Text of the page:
A closer look at Ascoli Piceno’s churches: the Crypt of the Cathedral
The marvellous crypt of the Cathedral was built in the 11th century following the transfer of St. Emidius’s relics from the catacombs of the Church of Sant’Emidio alle Grotte to the Cathedral. The crypt consists of thirteen small aisles and was erected using recycled building materials dating back to Roman times. The original access to the crypt was via the Cathedral’s central aisle; following extensive renovation works, today it can be accessed via the two side aisles.
In the 18th century, the design of the central section of the crypt was significantly transformed by Giuseppe Giosafatti, who raised the ceiling height and replaced the original Roman travertine columns with Verona red marble ones. In the same years, his son Lazzaro Giosafatti sculpted “St. Emidius baptizing St. Polisia”, which can be admired at the top of the central aisle. Below the statues is a 4th-century Roman sarcophagus where the relics of St. Emidius are kept.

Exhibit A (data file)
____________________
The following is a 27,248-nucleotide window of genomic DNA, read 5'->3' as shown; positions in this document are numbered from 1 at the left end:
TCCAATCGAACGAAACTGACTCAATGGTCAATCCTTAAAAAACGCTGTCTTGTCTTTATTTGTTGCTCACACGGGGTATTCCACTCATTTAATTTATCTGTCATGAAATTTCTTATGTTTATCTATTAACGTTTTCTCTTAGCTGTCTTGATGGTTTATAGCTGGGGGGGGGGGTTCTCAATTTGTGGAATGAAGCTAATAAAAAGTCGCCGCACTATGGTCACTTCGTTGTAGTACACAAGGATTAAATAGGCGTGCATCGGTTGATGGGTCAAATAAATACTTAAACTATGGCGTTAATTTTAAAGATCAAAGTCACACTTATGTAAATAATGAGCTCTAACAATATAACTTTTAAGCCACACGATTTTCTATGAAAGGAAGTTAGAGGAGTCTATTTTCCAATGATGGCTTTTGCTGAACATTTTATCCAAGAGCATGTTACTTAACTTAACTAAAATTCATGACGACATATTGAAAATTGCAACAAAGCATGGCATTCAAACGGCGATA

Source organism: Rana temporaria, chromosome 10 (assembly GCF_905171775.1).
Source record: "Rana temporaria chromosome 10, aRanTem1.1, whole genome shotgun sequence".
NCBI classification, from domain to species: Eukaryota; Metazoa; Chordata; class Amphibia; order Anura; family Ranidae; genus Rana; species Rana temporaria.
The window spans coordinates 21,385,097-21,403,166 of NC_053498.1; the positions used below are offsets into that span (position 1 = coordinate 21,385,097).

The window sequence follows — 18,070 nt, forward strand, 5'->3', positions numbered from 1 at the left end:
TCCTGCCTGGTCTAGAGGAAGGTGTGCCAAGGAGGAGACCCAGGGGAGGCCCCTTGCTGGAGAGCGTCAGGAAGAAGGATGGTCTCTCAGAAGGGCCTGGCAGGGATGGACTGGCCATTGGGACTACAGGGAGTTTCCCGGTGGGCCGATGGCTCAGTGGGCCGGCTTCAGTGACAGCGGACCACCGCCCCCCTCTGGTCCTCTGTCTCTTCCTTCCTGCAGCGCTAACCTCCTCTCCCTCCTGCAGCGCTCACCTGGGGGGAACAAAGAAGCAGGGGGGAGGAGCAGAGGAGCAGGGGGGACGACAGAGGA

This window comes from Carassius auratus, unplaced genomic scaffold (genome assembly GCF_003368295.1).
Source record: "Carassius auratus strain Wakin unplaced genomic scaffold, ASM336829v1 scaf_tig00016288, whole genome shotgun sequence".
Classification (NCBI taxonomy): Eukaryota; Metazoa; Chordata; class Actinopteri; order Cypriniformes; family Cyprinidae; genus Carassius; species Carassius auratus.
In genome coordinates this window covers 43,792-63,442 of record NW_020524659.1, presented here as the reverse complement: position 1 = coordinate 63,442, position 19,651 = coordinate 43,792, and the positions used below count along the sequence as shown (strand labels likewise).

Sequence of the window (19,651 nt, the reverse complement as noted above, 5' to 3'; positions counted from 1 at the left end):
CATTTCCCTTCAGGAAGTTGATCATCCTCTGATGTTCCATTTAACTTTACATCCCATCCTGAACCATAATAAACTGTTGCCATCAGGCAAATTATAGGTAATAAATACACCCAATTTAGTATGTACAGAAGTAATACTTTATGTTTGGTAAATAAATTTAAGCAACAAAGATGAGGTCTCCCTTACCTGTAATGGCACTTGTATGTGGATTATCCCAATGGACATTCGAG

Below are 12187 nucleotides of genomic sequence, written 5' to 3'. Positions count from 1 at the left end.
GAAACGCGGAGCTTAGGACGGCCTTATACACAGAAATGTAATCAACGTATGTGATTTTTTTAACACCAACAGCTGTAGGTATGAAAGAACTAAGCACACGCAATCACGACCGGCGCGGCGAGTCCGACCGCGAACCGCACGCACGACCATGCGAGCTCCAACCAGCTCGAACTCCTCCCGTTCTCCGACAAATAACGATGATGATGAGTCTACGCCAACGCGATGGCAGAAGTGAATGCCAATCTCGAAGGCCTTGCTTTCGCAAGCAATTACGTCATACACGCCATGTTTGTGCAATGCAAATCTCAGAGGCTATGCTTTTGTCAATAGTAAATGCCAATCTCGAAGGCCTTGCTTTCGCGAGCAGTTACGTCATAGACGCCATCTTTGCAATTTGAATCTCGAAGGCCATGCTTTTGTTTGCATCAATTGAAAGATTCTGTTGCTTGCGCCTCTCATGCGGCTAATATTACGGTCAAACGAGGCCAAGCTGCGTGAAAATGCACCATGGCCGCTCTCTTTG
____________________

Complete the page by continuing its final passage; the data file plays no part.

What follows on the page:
The walls of the apse are covered with mosaics designed by Pietro Gaudenzi and created by the Vatican Mosaic Studio in 1954. The mosaics, commissioned by former Bishop Ambrogio Squintani (who appears in one of the scenes), represent scenes from the terrible years of WWII.
The frescoes in the vaults date back to the beginning of the 18th century and are a work by Tommaso Nardini. Close to the left staircase leading upstairs to the Cathedral, it is possible to see the final section of the 14th-century cemetery that stretches underneath the church. This last section underwent major renovation in 1961, when Bishop Marcello Morgante ordered the construction of the Bishops’ Tombs.
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AUTHOR: Lella Palumbi, expert in art history